Travelling at Spring Break?

Grandparents, parents and 2 children with ocean in background 5 Mar

Travelling at Spring Break?

Traveling with our relatives, friends, or family can make or break relationships. Sometimes things go sideways and tempers flare. Traffic, line-ups, and irritations will happen. Group holidays can also be exciting and fun. Here are a few tips to create a vacation that will be remembered for its fabulous destination, great food, and activities. Avoid a blow-up or tears at the Happiest Place on Earth.

As humans, we easily express our needs, fears, wishes, and worldviews. We also communicate our attitudes and past grudges that can surface at inappropriate times. This can happen more frequently when we travel with those we love. People get cranky when they are tired, hungry or stressed. This is not a good time to make decisions. You will avoid hurt feelings and disappointment if everyone has input and the plan is clearly communicated. Hidden grievances may be simmering beneath those smiles. Overwhelming situations can cause emotional outbursts at the least convenient time.

Gather suggestions and expectations of the group then create a comprehensive trip plan. People don’t like or expect surprises when they have a clear vision of their perfect holiday. Decide what arrangements are necessary and create a list of things that need to be done. Who is responsible for: insurance, air and ground transportation, passports, accommodation, visas, maps, tickets to attractions, food, and packing?

Delegate tasks to share the load so that the planning process goes as smoothly as possible. Don’t exhaust yourself. Make sure everyone has the necessary travel documents and immunizations well in advance of your departure date – pets too. If you intend to leave BC while traveling with a minor, you may require a permission letter from their other parent.

Before you leave – have an open, honest discussion about budget and finances. Is everyone able to afford the side trip to Six Flags? Be willing to sacrifice, compromise or split up for a day or two. Determine in advance who pays for what? Consider things like: How will you split meals, flights, hotels, driving, gas, rental cars? What will the accommodations and sleeping arrangements be? Book rooms with breathing space for everyone. Although the youngest may have called shotgun, switch up seats to keep things fair. Remember, those who are introverts will appreciate alone time and extroverts are often social butterflies who will need less time to recharge. Plan accordingly.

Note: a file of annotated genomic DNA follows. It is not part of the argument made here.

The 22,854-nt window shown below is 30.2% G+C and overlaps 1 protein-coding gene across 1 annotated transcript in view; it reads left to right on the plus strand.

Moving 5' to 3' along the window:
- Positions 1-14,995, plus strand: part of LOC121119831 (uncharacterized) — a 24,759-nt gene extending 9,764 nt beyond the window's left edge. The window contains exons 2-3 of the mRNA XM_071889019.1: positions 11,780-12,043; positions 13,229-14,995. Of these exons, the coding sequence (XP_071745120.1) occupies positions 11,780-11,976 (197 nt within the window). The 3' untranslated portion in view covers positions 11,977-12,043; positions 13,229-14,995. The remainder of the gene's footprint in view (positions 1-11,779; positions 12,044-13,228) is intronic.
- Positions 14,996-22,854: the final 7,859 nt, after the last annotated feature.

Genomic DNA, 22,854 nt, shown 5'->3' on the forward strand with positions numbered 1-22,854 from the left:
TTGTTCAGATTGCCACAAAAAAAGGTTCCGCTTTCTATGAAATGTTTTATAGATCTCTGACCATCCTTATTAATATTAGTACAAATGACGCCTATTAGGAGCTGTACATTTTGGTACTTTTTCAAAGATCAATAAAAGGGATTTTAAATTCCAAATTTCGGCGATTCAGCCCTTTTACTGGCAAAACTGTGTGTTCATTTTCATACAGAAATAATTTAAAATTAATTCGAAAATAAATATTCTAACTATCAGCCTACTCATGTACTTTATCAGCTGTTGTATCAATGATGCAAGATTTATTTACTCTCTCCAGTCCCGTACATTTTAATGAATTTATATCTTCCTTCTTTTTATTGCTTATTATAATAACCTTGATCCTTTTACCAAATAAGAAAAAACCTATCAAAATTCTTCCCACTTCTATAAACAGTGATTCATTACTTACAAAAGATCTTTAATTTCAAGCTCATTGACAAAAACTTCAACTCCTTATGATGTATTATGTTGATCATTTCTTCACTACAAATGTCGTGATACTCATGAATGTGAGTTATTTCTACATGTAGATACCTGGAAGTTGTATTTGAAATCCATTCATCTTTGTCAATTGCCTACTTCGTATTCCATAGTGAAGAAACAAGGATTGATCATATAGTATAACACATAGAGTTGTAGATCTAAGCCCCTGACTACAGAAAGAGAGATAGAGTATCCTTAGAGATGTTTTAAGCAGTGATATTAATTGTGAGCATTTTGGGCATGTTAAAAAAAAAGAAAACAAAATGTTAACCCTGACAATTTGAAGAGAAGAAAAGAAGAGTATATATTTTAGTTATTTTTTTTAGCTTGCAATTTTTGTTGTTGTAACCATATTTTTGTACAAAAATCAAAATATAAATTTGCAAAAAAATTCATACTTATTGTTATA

Be a considerate, reasonable, and mindful travel companion. Flexibility and patience go a long way. Balance being laid back and sharing control. Try to see things from the other’s perspective before getting defensive. Know when to ‘go with the flow’ and don’t get caught up in the drama. Let things calm down before checking in, then encourage face to face conversations to clear the air. Adjust plans if needed. Have a trip pact, on this airplane, boat, car, canoe trip we TALK it out.

  1. Breathe. Don’t avoid conflict. Use a “Let me help” approach, teamwork allows space to resolve issues.
  2. Consider how you typically respond, what would make this better? A tone of voice matters.
  3. Communicate clearly – I feel (What is the emotion?), when (Describe what you observed in an objective, non-emotional, neutral way) because (What effect does it have on you or the group?) and I want (What would you like to see happen?)
  4. Respect the other person/people in the conflict.
  5. Listen more than you talk, no blaming or shaming, own your feelings.
  6. Assume the person had good intentions. Stop, think, talk and resolve.

Make time for yourself so that resentment doesn’t build up. A little space can work wonders. Go for a swim or walk. Read a book. Do yoga. And don’t forget, time-outs and naps, benefit ALL ages.

Having a plan to deal with conflict will keep people calm and make the trip enjoyable for everyone.

By Robin Rushton

This article will appear in West Shore Family Magazine Spring Edition

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